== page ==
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Con Edison Steam Pipe Explosion Victims Face Financial Hardship While Utility Executives Rake in Big Bucks

Sep 4, 2007 | Parker Waichman LLP, LLP The Con Edison steam pipe explosion last July dealt a harsh financial blow to businesses forced to remain closed for many days after the blast.  Yet even as Con Edison refuses to reimburse business owners for all of the losses they incurred as a result of the steam pipe explosion, executives at the utility are doing quite well for themselves.   According to a New York Daily News article, more than a half-dozen executives make more than $1 million dollars a year.  And at least 40 others receive salaries that top $300,000 a year.

At the top of the list is Con Edison CEO Kevin Burke, who according to the Daily News makes a total of $4.7 million from his salary, stock awards, incentive offers and other benefits.  And should Burke get fired, he can count on receiving $11.2 million in termination payments, and another $5.4 million in pension benefits.

Despite his extravagant salary, Burke could not even be bothered to show up at a New York City Council hearing in early August to discuss events surrounding the steam pipe explosion.  Instead, Bill Longhi, senior vice president for central operations, was sent to answer City Council’s questions.  Despite a $448,000 compensation package, Longhi was unable to provide Council with any answers as to why the steam pipe exploded.  

And the perks of being a Con Edison executive don’t stop at salaries.  According to the Daily News, Con Edison’s top brass receive a host of valuable benefits.   They include stock options, a company car, free financial planning and income tax advice.  In the case of Burke, the incentives also include chauffeur service.  This is amazingly generous, considering that the utility company was "forced" to cut funds for steam system maintenance from $23 million in 2004 to $10 million in 2006.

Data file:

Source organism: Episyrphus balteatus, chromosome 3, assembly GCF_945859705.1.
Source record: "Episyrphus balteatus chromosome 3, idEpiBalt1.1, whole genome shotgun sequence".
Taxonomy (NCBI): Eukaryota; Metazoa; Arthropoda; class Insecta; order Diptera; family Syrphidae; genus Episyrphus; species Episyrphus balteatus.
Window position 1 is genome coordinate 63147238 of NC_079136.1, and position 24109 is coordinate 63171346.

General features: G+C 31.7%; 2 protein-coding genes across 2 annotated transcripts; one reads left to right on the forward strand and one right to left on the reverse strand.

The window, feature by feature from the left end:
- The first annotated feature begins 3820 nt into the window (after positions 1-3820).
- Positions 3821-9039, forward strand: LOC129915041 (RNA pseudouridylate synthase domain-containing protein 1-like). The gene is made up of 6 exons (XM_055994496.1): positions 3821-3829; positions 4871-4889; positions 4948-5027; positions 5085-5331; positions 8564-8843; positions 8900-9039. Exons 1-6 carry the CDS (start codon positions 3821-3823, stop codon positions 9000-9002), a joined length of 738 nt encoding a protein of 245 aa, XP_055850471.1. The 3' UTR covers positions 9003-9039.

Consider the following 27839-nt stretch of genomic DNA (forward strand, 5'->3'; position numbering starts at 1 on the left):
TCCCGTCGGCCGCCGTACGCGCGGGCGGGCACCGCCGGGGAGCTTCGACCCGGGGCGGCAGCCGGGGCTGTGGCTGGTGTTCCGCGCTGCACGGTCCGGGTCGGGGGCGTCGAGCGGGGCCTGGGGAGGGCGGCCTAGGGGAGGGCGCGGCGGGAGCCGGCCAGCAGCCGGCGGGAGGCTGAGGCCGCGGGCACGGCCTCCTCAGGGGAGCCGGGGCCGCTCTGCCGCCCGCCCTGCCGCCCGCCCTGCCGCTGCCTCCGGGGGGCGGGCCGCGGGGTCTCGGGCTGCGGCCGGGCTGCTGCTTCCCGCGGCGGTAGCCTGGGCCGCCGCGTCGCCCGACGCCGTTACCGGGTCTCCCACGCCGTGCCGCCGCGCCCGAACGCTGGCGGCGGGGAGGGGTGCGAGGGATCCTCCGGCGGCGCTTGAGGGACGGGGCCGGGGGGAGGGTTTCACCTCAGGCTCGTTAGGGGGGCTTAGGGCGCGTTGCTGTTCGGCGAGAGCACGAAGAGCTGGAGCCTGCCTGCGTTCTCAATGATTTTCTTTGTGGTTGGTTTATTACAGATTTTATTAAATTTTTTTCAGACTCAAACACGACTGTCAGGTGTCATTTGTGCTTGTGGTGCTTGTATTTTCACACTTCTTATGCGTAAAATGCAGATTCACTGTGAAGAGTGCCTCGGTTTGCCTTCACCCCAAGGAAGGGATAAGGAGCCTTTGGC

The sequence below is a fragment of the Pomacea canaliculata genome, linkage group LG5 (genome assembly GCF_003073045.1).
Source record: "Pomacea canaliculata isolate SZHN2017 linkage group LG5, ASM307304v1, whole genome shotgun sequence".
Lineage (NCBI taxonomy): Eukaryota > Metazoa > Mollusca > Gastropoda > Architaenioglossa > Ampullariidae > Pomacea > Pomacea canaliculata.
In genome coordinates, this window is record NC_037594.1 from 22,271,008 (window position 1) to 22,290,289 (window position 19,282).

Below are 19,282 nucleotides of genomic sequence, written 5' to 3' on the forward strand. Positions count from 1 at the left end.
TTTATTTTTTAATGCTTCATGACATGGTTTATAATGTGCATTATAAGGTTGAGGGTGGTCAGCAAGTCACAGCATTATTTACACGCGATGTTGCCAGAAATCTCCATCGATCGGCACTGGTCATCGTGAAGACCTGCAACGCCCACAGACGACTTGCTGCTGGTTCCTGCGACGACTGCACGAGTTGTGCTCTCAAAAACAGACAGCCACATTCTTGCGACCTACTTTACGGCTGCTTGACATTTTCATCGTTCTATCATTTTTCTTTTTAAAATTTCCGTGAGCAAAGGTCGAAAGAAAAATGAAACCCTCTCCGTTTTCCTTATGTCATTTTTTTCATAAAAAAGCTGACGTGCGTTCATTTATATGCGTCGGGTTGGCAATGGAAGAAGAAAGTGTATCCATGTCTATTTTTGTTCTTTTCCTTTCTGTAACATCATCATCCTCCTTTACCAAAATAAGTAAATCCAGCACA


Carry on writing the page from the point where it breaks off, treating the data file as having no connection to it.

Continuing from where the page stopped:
None of this could be comforting news to the business owners forced to close while Con Edison cleaned up its steam pipe mess in July.   The 84-year-old steam pipe that exploded was part of a network Con Edison used to heat and cool Manhattan buildings.   One person died as a result of the July 17 blast, and many others were injured.   Since the explosion, a host of questions have been raised regarding Con Edison’s maintenance of the steam pipe network.   
Many businesses in the Lexington Avenue corridor sustained damages, and then suffered more financial losses while streets around the explosion site were closed for clean up.   Shortly after the explosion, a group of business owners held a news conference pleading with Con Edison to reimburse them for lost business.  That request was repeated at the August City Council hearing.   

But Con Edison has maintained that it will follow its usual policy of reimbursing customers for electrical disruptions.  That policy pays for damaged good and equipment, but does not allow Con Edison to reimburse a business for financial losses.  At the City Council hearing, Longhi reiterated the utilities reimbursement policy, claiming that no utility in the country pays for business losses.

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